Father of schoolboy who lost life in lake and authorities urge others to stay out of water
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With temperatures set to soar this weekend, Staffordshire authorities, along with the family of a boy who drowned in a Stoke-on-Trent lake, are urging the public not to enter open water to cool off.
On 25 June 2018 13-year-old Ryan Evans entered the water at Westport Lake, Tunstall, with his two friends aged 12 and 13. After getting into difficulty his friends managed to get out of the water to raise the alarm, but sadly Ryan wasn’t able to get out. After two days of intensive searches of the lake, Ryan was finally found on 27 June.
The search effort was co-ordinated by Staffordshire Police and Chief Inspector John Owen, who led the team of police officers, and liaised with fire officers and firefighters, as well as supporting Ryan’s family.
It’s just over three years since the tragedy and CI Owen has recently spoken to Ryan’s dad Glynn who says he’s desperate for other families not to have to go through what he did when he lost Ryan. He wants parents to speak to their children to warn them not to go into any water and only swim in properly supervised pools.
With this in mind CI Owen and Deputy Chief Fire Officer (DCFO) Rob Barber from Staffordshire Fire and Rescue Service have joined together to highlight water safety advice ahead of the heatwave.
CI John Owen said: “We really need you to talk to your children about water safety, especially during the school holiday and periods of warm weather. We want them to enjoy the summer safely.
“No parent should ever go through what Glynn did. Which is why we’re asking parents to explain to children why they should only ever swim in properly supervised pools.
“By helping them understand the dangers of swimming in rivers, canals and lakes, you can ensure they don’t make a decision that could cost their life.”
DCFO Rob Barber added: “We also want you to help your children know what to do if they see another person or a pet in trouble in the water, or if they end up struggling in the water themselves.”
If someone in trouble in water it’s important to:
- Not enter the water yourself.
- Raise the alarm or if you have a mobile phone call 999 and ask for the fire service.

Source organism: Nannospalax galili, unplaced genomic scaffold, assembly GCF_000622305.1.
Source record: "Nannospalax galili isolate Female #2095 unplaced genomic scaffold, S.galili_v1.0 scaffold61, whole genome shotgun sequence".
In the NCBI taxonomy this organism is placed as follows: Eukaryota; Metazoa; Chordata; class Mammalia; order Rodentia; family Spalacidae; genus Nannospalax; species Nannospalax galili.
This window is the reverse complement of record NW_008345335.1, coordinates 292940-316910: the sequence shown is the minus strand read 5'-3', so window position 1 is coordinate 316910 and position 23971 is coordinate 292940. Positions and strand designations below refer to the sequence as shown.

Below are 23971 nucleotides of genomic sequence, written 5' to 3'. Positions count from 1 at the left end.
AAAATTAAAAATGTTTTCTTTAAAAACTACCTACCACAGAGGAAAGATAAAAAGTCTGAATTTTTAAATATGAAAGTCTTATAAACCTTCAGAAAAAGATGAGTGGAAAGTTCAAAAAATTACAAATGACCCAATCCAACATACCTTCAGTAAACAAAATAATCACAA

- If there is a lifebuoy or throwline nearby throw it to them. If not throw anything to them that will float.
If you get into difficulty in water, you should:
- Try to fight your instinct to thrash about, instead lean back and float on your back while you catch your breath.
- Once you are calm call for help or swim for safety if you are able to.
The dangers of swimming in rivers, canals, lakes and reservoirs:
- The water is often a lot colder than expected – which can cause cramps and make it hard to move.
- There may be hidden currents.
- It is difficult to estimate how deep the water is before entering.
- They might not be able to get out as there may be steep, slimy banks or sides.
- There is no way of knowing what hazards lies beneath the surface of the water such as shopping trolleys, sharp metal and broken bottles.
- If the water is polluted it could make them seriously ill.
Cllr Lorraine Beardmore, cabinet member for culture, leisure and public health at Stoke-on-Trent City Council, said “We must all do our part in continuing to get the message out that swimming in open water is extremely dangerous and is very different to swimming in a pool, where the water is warm and the conditions are controlled.
“The family of Ryan have shown incredible bravery since the tragic event in 2018 and they don’t want anyone else to go through what they have.
“It’s really important you talk to your children and make them aware of the hidden dangers that can be in open water, especially as we enter the school holiday period. A five minute chat with your children could really make the difference. Let’s all enjoy summer and the nice weather safely.”